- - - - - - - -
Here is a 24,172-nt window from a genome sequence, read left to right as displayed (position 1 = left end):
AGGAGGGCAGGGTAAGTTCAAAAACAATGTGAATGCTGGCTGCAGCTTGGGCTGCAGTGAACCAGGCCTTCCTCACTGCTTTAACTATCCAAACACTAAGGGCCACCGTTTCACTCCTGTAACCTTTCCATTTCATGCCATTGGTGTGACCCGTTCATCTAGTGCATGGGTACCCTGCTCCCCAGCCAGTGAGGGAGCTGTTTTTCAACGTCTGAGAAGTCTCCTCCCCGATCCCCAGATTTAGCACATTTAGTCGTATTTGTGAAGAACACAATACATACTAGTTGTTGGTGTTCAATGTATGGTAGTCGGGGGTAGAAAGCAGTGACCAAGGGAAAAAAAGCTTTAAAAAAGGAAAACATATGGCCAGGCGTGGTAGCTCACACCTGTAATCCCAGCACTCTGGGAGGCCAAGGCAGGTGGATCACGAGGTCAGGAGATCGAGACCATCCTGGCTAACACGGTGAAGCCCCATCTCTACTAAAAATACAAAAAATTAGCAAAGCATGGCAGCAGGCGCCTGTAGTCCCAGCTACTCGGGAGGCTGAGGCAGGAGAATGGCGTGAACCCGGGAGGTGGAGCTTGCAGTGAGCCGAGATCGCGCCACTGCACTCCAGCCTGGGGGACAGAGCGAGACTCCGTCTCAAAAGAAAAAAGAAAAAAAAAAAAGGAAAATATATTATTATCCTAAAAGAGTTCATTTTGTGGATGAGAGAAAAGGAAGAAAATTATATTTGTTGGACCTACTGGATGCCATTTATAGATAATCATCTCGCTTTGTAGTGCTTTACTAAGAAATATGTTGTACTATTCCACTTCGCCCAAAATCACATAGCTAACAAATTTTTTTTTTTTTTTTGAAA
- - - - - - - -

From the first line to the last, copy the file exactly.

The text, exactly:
Here is a 24,172-nt window from a genome sequence, read left to right as displayed (position 1 = left end):
AGGAGGGCAGGGTAAGTTCAAAAACAATGTGAATGCTGGCTGCAGCTTGGGCTGCAGTGAACCAGGCCTTCCTCACTGCTTTAACTATCCAAACACTAAGGGCCACCGTTTCACTCCTGTAACCTTTCCATTTCATGCCATTGGTGTGACCCGTTCATCTAGTGCATGGGTACCCTGCTCCCCAGCCAGTGAGGGAGCTGTTTTTCAACGTCTGAGAAGTCTCCTCCCCGATCCCCAGATTTAGCACATTTAGTCGTATTTGTGAAGAACACAATACATACTAGTTGTTGGTGTTCAATGTATGGTAGTCGGGGGTAGAAAGCAGTGACCAAGGGAAAAAAAGCTTTAAAAAAGGAAAACATATGGCCAGGCGTGGTAGCTCACACCTGTAATCCCAGCACTCTGGGAGGCCAAGGCAGGTGGATCACGAGGTCAGGAGATCGAGACCATCCTGGCTAACACGGTGAAGCCCCATCTCTACTAAAAATACAAAAAATTAGCAAAGCATGGCAGCAGGCGCCTGTAGTCCCAGCTACTCGGGAGGCTGAGGCAGGAGAATGGCGTGAACCCGGGAGGTGGAGCTTGCAGTGAGCCGAGATCGCGCCACTGCACTCCAGCCTGGGGGACAGAGCGAGACTCCGTCTCAAAAGAAAAAAGAAAAAAAAAAAAGGAAAATATATTATTATCCTAAAAGAGTTCATTTTGTGGATGAGAGAAAAGGAAGAAAATTATATTTGTTGGACCTACTGGATGCCATTTATAGATAATCATCTCGCTTTGTAGTGCTTTACTAAGAAATATGTTGTACTATTCCACTTCGCCCAAAATCACATAGCTAACAAATTTTTTTTTTTTTTTTGAAA